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Themba Mamela

When Themba Memela first heard about Funda Nenja, he couldn’t believe his luck.

“Dogs are my favourite animals in the whole world,” he recalls, “so I decided to take my old dog Xoki and have a look.”  They were hooked from day one, with Themba pleased to find like-minded animal lovers in his neighbourhood and Xoki enjoying learning new tricks.

themba-the-youngster

Many people in Mpophomeni are afraid of dogs, so when Themba told his teacher that he wanted to work at the SPCA when he grew up, his classmates roared with laughter.

ra Funda nenja kids in street

Funda Nenja Dog Training Initiative meets on Friday afternoons, and Xoki would be waiting when Themba got home, ready to go. “Even though he was old, he learnt so fast. He could ‘stay’ for a very long time!” Soon Themba and Xoki were good enough to join the Demo Team, which travelled to shows around the country to showcase their skills. “What fun experiences to go to Durban and Jo’burg and meet many different people. This gave me confidence and I thought I could do anything I wanted to, if I kept learning.”   When Xoki died, rather than get a new dog to work with, Themba became a trainer for Funda Nenja, helping others to develop their connection with their dog, learn proper care and handing techniques, discipline and respect for other humans.

r Themba Funda Nenja

When he finished school Themba was offered his dream job at the local boarding kennels. Here he exercises the dogs and is always called on to help with difficult or slightly aggressive dogs as he is unafraid and soon calms them down.  While he has always loved horses, he didn’t think he would ever get a chance to ride. Now he has weekly lessons and he regularly competes in show-jumping and cross country events on Ziggy.

r a themba and horse

Despite being busy at the kennels, he still volunteers on Friday afternoons.  He is impressed that Funda Nenja now includes a social worker to look after the children’s needs. “If you want the dogs to be happy, the children must be happy. If the kids suffer, their dogs will too.” Over the past years he has seen such positive changes in the township.  “I used to get sad seeing dogs with no shelter lying in the rain. Now everyone understands the importance of providing shelter.”  Another improvement he has observed is in sterilisation. No longer are there endless unwanted puppies, and fewer dogs fighting.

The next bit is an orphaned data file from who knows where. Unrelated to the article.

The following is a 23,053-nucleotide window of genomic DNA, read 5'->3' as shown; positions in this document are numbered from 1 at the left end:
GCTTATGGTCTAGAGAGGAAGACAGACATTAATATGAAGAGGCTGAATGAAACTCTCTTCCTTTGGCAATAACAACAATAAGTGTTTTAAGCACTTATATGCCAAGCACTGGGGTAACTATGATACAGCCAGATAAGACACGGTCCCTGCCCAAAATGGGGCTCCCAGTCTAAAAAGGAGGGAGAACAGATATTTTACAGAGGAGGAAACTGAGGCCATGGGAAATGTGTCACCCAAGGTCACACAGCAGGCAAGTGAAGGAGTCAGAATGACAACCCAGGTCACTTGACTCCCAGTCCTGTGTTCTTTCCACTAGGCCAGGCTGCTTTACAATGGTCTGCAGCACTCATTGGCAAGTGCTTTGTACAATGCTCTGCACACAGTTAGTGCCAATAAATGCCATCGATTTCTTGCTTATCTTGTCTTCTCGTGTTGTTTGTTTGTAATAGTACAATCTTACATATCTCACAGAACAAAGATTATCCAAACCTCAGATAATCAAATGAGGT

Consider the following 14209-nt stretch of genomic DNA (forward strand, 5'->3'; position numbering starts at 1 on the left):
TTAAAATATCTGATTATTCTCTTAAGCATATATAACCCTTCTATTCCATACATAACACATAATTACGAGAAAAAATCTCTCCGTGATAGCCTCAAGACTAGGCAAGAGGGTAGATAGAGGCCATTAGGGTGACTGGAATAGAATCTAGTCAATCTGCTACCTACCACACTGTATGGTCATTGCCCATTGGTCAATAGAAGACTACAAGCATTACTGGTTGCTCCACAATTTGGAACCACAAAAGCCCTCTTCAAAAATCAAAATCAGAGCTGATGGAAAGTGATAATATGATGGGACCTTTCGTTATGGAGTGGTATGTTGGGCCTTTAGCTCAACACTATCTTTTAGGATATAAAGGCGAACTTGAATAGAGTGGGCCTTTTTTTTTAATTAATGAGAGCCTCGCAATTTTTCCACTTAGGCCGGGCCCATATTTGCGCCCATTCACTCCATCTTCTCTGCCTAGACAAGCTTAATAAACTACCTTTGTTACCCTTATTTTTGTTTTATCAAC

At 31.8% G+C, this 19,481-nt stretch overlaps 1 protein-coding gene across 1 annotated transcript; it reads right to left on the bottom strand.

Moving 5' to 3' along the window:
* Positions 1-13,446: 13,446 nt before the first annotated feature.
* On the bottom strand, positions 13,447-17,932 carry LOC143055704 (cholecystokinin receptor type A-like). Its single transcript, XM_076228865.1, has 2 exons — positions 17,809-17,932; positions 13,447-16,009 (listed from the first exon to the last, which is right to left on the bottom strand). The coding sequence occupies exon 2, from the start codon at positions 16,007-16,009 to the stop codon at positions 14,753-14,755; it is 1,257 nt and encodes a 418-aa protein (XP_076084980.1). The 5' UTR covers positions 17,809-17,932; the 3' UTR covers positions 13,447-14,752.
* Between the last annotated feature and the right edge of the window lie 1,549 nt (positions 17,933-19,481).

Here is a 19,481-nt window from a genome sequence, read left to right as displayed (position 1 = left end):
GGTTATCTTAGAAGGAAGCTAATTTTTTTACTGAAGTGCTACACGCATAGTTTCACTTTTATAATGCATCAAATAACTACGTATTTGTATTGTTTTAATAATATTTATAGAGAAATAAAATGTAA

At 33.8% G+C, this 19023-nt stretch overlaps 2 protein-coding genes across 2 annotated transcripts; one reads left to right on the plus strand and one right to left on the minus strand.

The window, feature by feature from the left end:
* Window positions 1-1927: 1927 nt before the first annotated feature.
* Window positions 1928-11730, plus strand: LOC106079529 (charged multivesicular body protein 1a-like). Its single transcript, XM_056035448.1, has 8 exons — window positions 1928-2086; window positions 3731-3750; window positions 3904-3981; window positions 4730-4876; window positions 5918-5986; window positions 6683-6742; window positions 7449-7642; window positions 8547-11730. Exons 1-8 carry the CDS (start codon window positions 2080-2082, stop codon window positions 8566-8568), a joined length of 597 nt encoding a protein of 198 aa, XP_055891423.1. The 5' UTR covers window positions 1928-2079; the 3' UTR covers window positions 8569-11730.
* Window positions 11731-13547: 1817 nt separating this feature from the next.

r a Funda Nenja dog knees

A few years ago, an emigrating family left their dog Tarmorine at the kennels, asking them to find a new home for her. Themba played with this dog for four months and loved her, so was very pleased to adopt her.  Tarmorine enjoys afternoon walks down to the river near their home every day but does not like children so can’t attend Funda Nenja classes.  She doesn’t like rats either and swiftly kills any she sees. Providing the perfect eco-friendly protection for Themba’s veggie garden!

ra Themba dog home

Themba is adamant that one day there will be no hungry dogs in Mpophomeni and every dog will have a loving home. He is determined to do all he can to make this happen. Lucky Mpophomeni. Lucky dogs.

r Funda Nenja dog follow

“I used to get sad seeing dogs with no shelter lying in the rain. Now everyone understands the importance of providing shelter.”